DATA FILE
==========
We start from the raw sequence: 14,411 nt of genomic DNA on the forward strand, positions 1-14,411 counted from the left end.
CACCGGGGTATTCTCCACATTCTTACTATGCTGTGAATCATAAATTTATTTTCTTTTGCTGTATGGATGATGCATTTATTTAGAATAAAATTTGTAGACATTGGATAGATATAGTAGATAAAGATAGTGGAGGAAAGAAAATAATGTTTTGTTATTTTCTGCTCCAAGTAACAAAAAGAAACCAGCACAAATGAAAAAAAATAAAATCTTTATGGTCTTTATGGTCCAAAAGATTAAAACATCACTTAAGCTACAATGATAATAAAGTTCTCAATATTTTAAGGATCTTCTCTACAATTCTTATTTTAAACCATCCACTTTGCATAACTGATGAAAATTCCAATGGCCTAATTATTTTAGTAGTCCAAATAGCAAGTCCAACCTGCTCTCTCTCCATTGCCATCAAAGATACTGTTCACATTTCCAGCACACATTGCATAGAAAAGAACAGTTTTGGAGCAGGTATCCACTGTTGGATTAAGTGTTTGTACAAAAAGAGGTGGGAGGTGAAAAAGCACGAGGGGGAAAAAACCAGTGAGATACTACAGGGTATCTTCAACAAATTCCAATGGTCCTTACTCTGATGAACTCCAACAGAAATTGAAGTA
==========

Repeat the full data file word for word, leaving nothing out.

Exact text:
We start from the raw sequence: 14,411 nt of genomic DNA on the forward strand, positions 1-14,411 counted from the left end.
CACCGGGGTATTCTCCACATTCTTACTATGCTGTGAATCATAAATTTATTTTCTTTTGCTGTATGGATGATGCATTTATTTAGAATAAAATTTGTAGACATTGGATAGATATAGTAGATAAAGATAGTGGAGGAAAGAAAATAATGTTTTGTTATTTTCTGCTCCAAGTAACAAAAAGAAACCAGCACAAATGAAAAAAAATAAAATCTTTATGGTCTTTATGGTCCAAAAGATTAAAACATCACTTAAGCTACAATGATAATAAAGTTCTCAATATTTTAAGGATCTTCTCTACAATTCTTATTTTAAACCATCCACTTTGCATAACTGATGAAAATTCCAATGGCCTAATTATTTTAGTAGTCCAAATAGCAAGTCCAACCTGCTCTCTCTCCATTGCCATCAAAGATACTGTTCACATTTCCAGCACACATTGCATAGAAAAGAACAGTTTTGGAGCAGGTATCCACTGTTGGATTAAGTGTTTGTACAAAAAGAGGTGGGAGGTGAAAAAGCACGAGGGGGAAAAAACCAGTGAGATACTACAGGGTATCTTCAACAAATTCCAATGGTCCTTACTCTGATGAACTCCAACAGAAATTGAAGTA